JAX London & MongoDB Tutorial

In previous years, JAX London would have been an easy, local conference to go to. This time it took me most of Sunday to get there, and not because of the Super Storm. Still, that gave me the day to finish off the tutorial I was running there on Monday morning. Not that I would be so unprofessional as to leave preparing things until the last minute, oh no....

But as in previous years, the main benefit of this conference for me was meeting most of the usual suspects from the London Java Community. For example, presenting were: Andy Piper; Barry Cranford; Jim Gough; Peter Lawrey; Sandro Mancuso; Simon Maple; Martijn Verburg; John Oliver: John Stevenson; Richard Warburton. The Community Night in particular also drew a lot of LJC members (including some first-timers) to JAX, and it was a really good "networking opportunity" (i.e. chance to have free drinks, catch up with friends and make new ones). I really enjoyed hanging out with everyone at JAX this year, I was tempted to write the names of everyone I spoke to and had fun with because it really made my conference, but I think that would make a very boring blog post. But if I spoke to you at JAX, you made my journey from Spain worthwhile, thank you.

As well as the LJC-types, there were some other really big name speakers too, including MongoDB's Chairman Dwight Merriman. Highlights for me were:

  • Ken Sipe's Spock talk. I saw this at GeeCON and that's why I started using Spock to test the MongoDB Java driver, but it was great to see it again and pick up some extra tips

  • Ted Neward's talk at the community night about being a CTO at a startup. It was really interesting, and nice to see a realistic view of the difficulties of that role.

  • James Governor's keynote on how Java got its Mojo back. I like seeing facts and figures to back up a viewpoint, and as you'd expect from the founder of an analyst firm, this talk was full of them.

    As James mentioned during his talk, the audience at JAX was, as in previous years, somewhat passive. I'm not really sure why, as around 50% of the audience came from outside the UK so we can't even blame English reticence. And in a conference full of outspoken LJC-types, it seems an odd thing to have an unresponsive audience. Maybe it's the venue, the main hall in particular seems to lend itself to sitting quietly in the audience and expecting to be entertained.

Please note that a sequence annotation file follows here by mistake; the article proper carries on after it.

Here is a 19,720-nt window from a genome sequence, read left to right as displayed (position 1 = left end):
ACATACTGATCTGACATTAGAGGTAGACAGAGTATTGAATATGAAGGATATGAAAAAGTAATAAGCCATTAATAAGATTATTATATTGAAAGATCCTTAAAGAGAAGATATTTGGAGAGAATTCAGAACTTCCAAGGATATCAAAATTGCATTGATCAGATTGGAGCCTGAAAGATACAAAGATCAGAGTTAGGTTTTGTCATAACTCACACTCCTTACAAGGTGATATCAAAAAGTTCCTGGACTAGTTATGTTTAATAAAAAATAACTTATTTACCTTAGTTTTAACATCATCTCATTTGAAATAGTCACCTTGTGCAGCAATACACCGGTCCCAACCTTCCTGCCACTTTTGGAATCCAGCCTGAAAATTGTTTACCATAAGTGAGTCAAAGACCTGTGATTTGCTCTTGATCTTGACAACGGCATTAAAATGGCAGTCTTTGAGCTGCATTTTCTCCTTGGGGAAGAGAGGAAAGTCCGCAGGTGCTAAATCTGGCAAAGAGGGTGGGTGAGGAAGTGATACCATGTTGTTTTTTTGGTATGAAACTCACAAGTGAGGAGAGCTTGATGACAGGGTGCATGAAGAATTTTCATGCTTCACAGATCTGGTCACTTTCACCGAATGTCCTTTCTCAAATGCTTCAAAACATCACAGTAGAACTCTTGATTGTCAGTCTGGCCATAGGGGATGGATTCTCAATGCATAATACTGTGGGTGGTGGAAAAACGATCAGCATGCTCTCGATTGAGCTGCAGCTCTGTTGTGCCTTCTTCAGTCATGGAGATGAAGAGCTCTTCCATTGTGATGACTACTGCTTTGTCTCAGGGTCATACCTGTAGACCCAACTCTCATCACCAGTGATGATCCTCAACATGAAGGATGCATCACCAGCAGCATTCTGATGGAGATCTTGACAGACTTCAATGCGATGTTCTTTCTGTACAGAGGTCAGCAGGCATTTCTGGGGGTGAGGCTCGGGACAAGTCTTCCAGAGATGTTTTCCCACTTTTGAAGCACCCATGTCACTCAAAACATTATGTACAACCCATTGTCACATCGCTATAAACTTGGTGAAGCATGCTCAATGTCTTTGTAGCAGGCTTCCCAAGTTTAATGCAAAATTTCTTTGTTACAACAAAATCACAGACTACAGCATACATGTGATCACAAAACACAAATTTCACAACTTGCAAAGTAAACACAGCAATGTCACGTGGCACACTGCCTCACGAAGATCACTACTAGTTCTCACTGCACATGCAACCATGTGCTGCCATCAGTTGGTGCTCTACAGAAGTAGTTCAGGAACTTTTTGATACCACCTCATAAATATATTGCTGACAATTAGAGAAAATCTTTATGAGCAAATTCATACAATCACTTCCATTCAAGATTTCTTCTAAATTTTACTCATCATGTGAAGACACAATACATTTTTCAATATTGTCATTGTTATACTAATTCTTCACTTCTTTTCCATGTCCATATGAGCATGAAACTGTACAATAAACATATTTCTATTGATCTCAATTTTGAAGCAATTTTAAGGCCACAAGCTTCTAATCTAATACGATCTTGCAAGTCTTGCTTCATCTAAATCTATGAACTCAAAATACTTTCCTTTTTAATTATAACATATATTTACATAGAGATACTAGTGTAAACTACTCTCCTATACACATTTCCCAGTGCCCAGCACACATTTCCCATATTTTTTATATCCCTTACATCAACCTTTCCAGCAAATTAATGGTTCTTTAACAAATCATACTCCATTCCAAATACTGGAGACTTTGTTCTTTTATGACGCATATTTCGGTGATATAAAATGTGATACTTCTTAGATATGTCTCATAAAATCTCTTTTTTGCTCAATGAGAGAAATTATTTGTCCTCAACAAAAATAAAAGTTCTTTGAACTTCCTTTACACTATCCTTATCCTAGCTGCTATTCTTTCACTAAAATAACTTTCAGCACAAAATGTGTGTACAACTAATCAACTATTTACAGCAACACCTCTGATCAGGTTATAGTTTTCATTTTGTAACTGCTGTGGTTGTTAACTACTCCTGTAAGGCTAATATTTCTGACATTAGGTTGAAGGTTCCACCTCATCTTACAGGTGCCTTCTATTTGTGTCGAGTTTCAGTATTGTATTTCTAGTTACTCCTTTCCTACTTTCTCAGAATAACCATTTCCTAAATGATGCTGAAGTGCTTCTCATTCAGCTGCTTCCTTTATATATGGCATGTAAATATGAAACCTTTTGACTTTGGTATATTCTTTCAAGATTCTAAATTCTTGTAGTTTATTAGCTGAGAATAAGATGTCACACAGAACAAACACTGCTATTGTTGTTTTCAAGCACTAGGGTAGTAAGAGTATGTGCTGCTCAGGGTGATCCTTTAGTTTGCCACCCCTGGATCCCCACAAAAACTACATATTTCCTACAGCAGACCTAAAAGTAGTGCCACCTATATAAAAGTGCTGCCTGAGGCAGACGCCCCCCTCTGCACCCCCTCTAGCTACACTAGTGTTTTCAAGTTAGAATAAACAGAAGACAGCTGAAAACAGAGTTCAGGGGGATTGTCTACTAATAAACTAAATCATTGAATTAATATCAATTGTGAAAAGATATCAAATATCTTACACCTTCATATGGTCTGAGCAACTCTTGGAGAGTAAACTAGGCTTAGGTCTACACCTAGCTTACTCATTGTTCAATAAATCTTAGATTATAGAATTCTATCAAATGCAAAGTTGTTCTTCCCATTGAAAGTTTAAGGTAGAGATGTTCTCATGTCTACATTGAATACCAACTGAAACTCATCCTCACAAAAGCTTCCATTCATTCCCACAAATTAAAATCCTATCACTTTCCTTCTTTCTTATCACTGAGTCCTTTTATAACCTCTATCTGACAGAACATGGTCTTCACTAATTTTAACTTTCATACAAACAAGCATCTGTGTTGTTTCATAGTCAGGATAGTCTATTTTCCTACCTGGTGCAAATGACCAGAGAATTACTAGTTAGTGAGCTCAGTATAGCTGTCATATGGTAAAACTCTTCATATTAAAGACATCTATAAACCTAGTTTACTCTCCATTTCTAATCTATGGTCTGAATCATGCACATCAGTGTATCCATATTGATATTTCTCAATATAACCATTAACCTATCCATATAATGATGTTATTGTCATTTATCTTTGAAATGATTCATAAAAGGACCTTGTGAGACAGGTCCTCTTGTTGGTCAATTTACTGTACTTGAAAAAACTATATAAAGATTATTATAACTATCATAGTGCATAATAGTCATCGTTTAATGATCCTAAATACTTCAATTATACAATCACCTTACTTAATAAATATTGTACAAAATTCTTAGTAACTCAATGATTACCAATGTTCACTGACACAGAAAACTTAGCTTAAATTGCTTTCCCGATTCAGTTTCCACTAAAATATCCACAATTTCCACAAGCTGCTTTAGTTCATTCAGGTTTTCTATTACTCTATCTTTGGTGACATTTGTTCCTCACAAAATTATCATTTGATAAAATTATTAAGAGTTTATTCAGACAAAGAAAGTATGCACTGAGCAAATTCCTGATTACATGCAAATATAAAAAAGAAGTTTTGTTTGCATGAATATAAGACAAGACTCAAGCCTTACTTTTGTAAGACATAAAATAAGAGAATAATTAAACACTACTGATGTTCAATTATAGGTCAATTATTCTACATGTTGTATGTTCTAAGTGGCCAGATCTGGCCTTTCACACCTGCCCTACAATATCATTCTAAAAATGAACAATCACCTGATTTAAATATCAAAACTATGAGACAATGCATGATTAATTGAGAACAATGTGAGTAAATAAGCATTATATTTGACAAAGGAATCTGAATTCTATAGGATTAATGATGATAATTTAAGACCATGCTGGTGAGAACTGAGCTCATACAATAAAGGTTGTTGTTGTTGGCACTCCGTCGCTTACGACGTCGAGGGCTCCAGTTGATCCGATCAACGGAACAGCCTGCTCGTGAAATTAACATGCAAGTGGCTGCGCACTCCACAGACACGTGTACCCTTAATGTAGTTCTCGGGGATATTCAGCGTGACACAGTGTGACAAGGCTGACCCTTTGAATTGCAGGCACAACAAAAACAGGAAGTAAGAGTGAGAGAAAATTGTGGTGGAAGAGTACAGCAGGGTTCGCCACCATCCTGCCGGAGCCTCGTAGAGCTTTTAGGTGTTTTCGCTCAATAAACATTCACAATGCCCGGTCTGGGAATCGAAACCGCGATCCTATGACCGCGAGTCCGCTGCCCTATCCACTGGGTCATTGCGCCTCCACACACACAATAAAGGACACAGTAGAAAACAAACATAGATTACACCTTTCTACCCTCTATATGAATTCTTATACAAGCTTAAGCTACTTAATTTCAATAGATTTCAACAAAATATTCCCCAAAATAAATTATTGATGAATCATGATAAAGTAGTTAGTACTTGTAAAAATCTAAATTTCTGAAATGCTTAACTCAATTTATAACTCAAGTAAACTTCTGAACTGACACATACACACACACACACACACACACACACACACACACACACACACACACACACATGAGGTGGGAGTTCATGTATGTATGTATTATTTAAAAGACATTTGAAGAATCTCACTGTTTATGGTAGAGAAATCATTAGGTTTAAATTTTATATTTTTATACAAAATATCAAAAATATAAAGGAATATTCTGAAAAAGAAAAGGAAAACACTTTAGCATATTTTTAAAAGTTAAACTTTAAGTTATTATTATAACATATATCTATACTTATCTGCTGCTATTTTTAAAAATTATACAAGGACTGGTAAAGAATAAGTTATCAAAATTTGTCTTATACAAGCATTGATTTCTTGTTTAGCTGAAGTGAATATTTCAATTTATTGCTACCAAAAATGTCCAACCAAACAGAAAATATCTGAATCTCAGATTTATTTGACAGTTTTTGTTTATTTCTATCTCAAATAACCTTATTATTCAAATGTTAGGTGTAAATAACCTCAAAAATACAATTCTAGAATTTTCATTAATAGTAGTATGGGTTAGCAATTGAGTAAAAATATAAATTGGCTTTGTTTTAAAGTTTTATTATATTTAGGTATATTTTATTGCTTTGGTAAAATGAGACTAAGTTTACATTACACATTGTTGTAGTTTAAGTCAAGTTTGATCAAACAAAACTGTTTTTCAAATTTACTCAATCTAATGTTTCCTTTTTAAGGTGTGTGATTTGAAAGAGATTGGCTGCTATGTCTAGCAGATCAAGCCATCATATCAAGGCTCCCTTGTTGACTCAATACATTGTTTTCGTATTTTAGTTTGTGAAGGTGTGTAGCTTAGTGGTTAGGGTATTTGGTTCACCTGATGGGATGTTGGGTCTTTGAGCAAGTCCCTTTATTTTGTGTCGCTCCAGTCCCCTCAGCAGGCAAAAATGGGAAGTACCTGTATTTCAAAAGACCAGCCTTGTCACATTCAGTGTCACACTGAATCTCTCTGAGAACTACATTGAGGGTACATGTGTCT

I presented four times at JAX, because, well, on home turf one ends up doing more than one expects.

  • Firstly, a tutorial on the new Java driver for MongoDB (more on this later);

  • Secondly, a clinic for novice speakers. This was a lot of fun, and I think it was useful for everyone. I'd love to run this again (I probably will at the LJC Open Conference). The aim is to give new speakers confidence, not focus on details like building a slide deck.

  • Thirdly, the third time out for my "Design is a Process, not a Document" presentation. It's a relatively interactive presentation, which I don't think worked so well at JAX, but it's a fun presentation to give.

  • Finally, not only did I get roped into being on the panel for "How to start a community" at the community night, I ended up, somehow, moderating it. That was fun, it was the first time I've been a moderator, it's a role I usually avoid as moderators ought to limit the amount of talking they do, which doesn't sound fun to me.

The tutorial materials are available on GitHub. I haven't provided a lot of guidance on how to get started online, but the exercises are there, and the slides which present the concepts and suggest the order to tackle the tests in. If people use these materials, please feel free to give me feedback on them, but be nice - they were designed for an in-person tutorial, not an online one. But it is a good way to get a feel for the new MongoDB Java API (in its current, unfinished, state).

So, JAX London - great speakers, and a good conference to meet not only Londoners, but a lot of international people too.


  • Trisha Gee

    Trisha is a software engineer, Java Champion and author. Trisha has developed Java applications for finance, manufacturing and non-profit organisations, and she's a lead developer advocate at Gradle.